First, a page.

But as the water rises in the reservoir, it raises the float 56 hung by stem 51 on one longer outer arm of a lever 58 fulcrumed at 59 on a post G of the cylinder cover 48, while the other arm 63 or the inner shorter one, may press down on a pin 52 slidable down in perforate top 63 of the valve casing, to depress valve member 50, closing duct 48 with its lower end and opening at the upper seat so that water can ow out from above plunger 45 into the reservoir as the high pressure water acts on disk valve 42 to raise the plunger. Disk valve 42 thus fully opens and admits live water from bottom port 4I to ow through supply pipe 3l and operate the aspirator jet tube 28' and raise water from the reservoir by way of drain pipe 2l as before explained. As the water is depleted the iioat 56 falls and by lever 58 releases pin 62 so that spring 54 raises valve member 5b to its top seat, closing the top of the cylinder 32 to escape of water. Raising valve member 5i! withdraws it from its lower seat again to admit high pressure water from the duct 48 into the top of the cylinder 32 to depress plunger 45 and disk valve 42, seating the latter powerfully on its .'3 seat at top of port 4I and stopping the flow of water to the aspirator and so stopping its operation to lift water from the reservoir.
As the drain or discharge pipe 2l' must be well drained after each operation, so that the water in it at stoppage of the aspirator will not remain and freeze in it, or iiow too slowly from it, in which case it might freeze in very cold weather, I provide auxiliary outlet means for this pipe 2. An auxiliary valve 64 covers an ample outlet port 65 in the side of pipe 2'I just above the aspirator; being, as here shown, hinged above port 64 to close downwardly and open upwardly. A lever 66 is fulcrumed on post 56 on the cover of the cylinder, with one end connected to valve 64 by link 51 having its other end connected to a rod 68 extending through a stuilng box 69 in the cylinder head and connected to plunger 45 within cylinder 32. Thus, when aspirator valve 42 opens, auxiliary valve 64 is closed, preventing leakage i' of drain pipe 2l; but soon as the aspirator valve is closed, valve 64 is opened, permitting rapid drainage of all residue from the drain pipe 2l.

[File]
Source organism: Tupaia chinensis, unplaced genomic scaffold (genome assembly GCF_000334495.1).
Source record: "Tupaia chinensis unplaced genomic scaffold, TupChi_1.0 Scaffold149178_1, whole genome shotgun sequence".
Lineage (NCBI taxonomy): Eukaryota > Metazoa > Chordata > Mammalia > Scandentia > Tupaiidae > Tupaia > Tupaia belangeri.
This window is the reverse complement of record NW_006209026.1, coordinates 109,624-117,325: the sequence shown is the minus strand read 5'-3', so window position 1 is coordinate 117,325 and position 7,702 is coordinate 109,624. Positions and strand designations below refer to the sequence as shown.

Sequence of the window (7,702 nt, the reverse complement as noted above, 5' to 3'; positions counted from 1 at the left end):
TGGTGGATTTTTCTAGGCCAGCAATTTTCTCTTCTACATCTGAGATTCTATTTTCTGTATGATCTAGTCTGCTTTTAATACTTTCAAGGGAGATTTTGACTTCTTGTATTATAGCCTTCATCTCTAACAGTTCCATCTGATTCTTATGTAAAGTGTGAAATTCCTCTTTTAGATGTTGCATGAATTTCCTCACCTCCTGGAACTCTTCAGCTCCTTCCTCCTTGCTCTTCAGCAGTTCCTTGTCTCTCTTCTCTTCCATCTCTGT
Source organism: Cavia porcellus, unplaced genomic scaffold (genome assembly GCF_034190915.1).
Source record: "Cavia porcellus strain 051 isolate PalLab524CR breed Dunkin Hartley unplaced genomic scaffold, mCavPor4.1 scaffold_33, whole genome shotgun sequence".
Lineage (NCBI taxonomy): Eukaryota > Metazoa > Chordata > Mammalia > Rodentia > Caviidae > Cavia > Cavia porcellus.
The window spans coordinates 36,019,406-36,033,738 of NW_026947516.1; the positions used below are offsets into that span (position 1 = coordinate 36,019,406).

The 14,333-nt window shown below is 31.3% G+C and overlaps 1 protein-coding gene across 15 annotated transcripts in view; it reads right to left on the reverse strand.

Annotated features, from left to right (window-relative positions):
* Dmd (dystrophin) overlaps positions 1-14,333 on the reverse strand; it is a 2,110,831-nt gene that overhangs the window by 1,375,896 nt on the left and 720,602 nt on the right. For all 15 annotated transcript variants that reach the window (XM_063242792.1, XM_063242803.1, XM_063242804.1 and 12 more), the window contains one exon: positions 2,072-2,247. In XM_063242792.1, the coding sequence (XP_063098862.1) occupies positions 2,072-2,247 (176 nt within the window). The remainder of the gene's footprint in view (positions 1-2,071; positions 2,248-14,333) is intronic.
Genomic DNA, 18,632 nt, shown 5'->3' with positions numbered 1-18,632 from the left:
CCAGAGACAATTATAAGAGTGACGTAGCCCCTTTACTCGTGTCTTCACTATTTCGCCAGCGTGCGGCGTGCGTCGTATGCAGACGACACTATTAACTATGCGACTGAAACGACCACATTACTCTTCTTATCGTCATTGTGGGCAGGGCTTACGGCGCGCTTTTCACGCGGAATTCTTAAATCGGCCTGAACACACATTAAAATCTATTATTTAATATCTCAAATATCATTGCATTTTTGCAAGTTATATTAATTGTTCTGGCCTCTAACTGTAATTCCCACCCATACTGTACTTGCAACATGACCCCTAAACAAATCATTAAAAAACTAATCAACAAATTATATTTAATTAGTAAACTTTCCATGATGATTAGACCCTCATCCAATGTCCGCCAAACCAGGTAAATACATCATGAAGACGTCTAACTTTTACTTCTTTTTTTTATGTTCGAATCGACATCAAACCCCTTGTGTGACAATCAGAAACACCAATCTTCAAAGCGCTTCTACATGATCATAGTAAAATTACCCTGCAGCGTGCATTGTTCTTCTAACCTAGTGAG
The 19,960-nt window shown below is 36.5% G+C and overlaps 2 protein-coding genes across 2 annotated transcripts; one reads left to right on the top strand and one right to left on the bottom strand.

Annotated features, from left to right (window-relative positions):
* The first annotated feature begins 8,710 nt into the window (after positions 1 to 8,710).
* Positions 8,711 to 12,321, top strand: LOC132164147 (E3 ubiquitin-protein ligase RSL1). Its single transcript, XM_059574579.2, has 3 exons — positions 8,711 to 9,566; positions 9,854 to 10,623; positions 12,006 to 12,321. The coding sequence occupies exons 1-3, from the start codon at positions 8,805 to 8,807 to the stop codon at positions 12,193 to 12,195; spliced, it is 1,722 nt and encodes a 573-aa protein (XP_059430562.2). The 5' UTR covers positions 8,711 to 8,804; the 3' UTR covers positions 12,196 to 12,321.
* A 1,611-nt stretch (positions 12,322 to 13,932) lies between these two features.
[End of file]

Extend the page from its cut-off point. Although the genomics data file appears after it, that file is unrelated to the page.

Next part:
In the second example, Figs. 5 and 6, the top` tting over and around the top of modified pedestal 23a, the upper neck of which closely embraces a jacket tube 1|, the bottom end of which ts snugly in the top of the lower structure, to be described, where the latter is at ground level. This jacket tube 1| encloses an insulating air space around the riser 3a, further insuring against iilms of water, after drainage, adhering by freezing on the riser walls.
The lower structure as here exempliiied is an assemblage of three chambers vertically parallel, and a fourth chamber under the bottom of two of the three. This last is the inlet chamber 12 is entered at one side by the water main I la. At the right as seen, the first upright chamber is the reservoir |9a; at the left is the drainage-disupper chamber |00 are dened. The diaphragm The upper cone 91 has a large hub |03 with its top xed to and supporting the float chamber |04.
- Y 'This hub |03 forms the casing for a small shifter valve |05, understood to be like, in construction and operation, the valve with the member 50 and associated parts of the first example, best seen in Fig. 2. It has a spring |06 that normally seats it to the left, leaving duct pipe |01 open from posing chamber 13 which has leading from its .Y
bottom a strainer 14 through which the charnber may drain into the surrounding soil. The central chamber 15 is the casing for the riser 3a.- lAn upright hollow pedestal 16 has its bottom 1 communicating with the bottom inletchamber 12, and on its top it supports the main valve cas ing 11 into the top of which enters the bottom ofthe riser 3a to communicate with a set of annular ports 18 and 19 joined vertically by side ports 80 within the walls of casing 11, these ports communicating with the interior of hollow pedestal 16 if the main valve 8| is raised off its seat 8| where the ports have their connection with this pedestal interior. This main valve 8| here is cylindrical and is xed to the lower end of the operating rod |0a that leads up to the eccentricl 8a for operation.
" In one side of the valve casing 11 is the drain'.